To many Bible readers, God’s statement “Jacob I loved, but Esau I hated” (Rom. 9:13; Mal. 1:3) is stunning and confusing. What possible explanation is there for God to love Jacob, yet hate Esau? How does God’s hatred for Esau align with his love for all people as it’s expressed in verses like John 3:16?
Many Bible scholars believe the phrase “Jacob I loved, but Esau I hated” is a reference to the descendants of each brother. Israel descended from Jacob and Edom descended from Esau. The descriptions of “love” and “hate” are hyperbolic ways of referring to God’s election of Israel and his non-election of Edom.
What was the nature of Jacob and Esau’s relationship? Did God choose Jacob and not Esau based on their individual righteousness? Did God choose Jacob before he was born or afterward? Keep reading to learn the answers to these questions and others.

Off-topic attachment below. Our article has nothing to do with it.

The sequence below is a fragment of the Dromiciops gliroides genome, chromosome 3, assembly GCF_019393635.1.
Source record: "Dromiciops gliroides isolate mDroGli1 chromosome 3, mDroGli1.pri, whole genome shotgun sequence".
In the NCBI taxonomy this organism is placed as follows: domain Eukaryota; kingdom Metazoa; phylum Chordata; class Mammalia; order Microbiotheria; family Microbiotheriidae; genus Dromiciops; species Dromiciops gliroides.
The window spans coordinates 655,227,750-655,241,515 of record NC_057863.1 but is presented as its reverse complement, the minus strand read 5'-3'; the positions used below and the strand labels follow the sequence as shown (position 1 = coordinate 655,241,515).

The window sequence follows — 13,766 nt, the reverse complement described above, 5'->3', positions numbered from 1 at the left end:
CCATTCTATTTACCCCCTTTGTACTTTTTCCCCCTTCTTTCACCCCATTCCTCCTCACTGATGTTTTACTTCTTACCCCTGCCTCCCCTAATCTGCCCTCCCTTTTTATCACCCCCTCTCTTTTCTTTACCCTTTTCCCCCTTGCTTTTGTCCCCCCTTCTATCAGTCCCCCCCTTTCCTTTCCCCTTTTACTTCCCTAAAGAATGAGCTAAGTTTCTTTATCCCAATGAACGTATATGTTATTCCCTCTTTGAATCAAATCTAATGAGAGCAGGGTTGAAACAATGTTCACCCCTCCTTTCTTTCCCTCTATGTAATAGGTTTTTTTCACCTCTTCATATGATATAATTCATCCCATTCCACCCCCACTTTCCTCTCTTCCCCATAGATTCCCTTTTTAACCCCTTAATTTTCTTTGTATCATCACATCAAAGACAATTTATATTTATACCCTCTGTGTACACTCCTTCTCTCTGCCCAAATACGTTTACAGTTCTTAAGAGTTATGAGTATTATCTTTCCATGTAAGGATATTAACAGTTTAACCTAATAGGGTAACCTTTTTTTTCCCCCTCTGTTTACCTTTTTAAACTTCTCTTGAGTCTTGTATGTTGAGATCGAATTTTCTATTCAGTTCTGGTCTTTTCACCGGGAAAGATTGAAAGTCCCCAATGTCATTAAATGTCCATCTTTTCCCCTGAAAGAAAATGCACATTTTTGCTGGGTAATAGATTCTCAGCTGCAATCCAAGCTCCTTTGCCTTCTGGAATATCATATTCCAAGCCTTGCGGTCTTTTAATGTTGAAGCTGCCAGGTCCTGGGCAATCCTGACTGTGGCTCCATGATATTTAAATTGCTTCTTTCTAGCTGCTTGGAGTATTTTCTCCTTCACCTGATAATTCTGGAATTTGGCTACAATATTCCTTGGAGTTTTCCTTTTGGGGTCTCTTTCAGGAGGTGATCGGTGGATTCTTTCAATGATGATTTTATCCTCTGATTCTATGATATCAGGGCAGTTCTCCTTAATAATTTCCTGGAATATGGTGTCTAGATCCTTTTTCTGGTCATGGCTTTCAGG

Also see Why Did God Choose Abraham? to learn more.
Jacob I Loved But Esau I Hated: 3 Views
Bible scholars have differing views on the phrase “Esau I hated.” Some interpret the phrase literally and believe it applies to Esau as an individual. Others believe the phrase is hyperbolic or exaggerated and applies to Esau’s descendants, the nation of Edom, because they were in conflict with Israel at different times (e.g. Num. 20:14-21).
|NIV||Just as it is written: “Jacob I loved, but Esau I hated.”|
|NLT||In the words of the Scriptures, “I loved Jacob, but I rejected Esau.”|
|ESV||As it is written, “Jacob I loved, but Esau I hated.”|
|KJV||As it is written, Jacob have I loved, but Esau have I hated.|
|NKJV||As it is written, “Jacob I have loved, but Esau I have hated.”|
|NASB||Just as it is written, “JACOB I LOVED, BUT ESAU I HATED.”|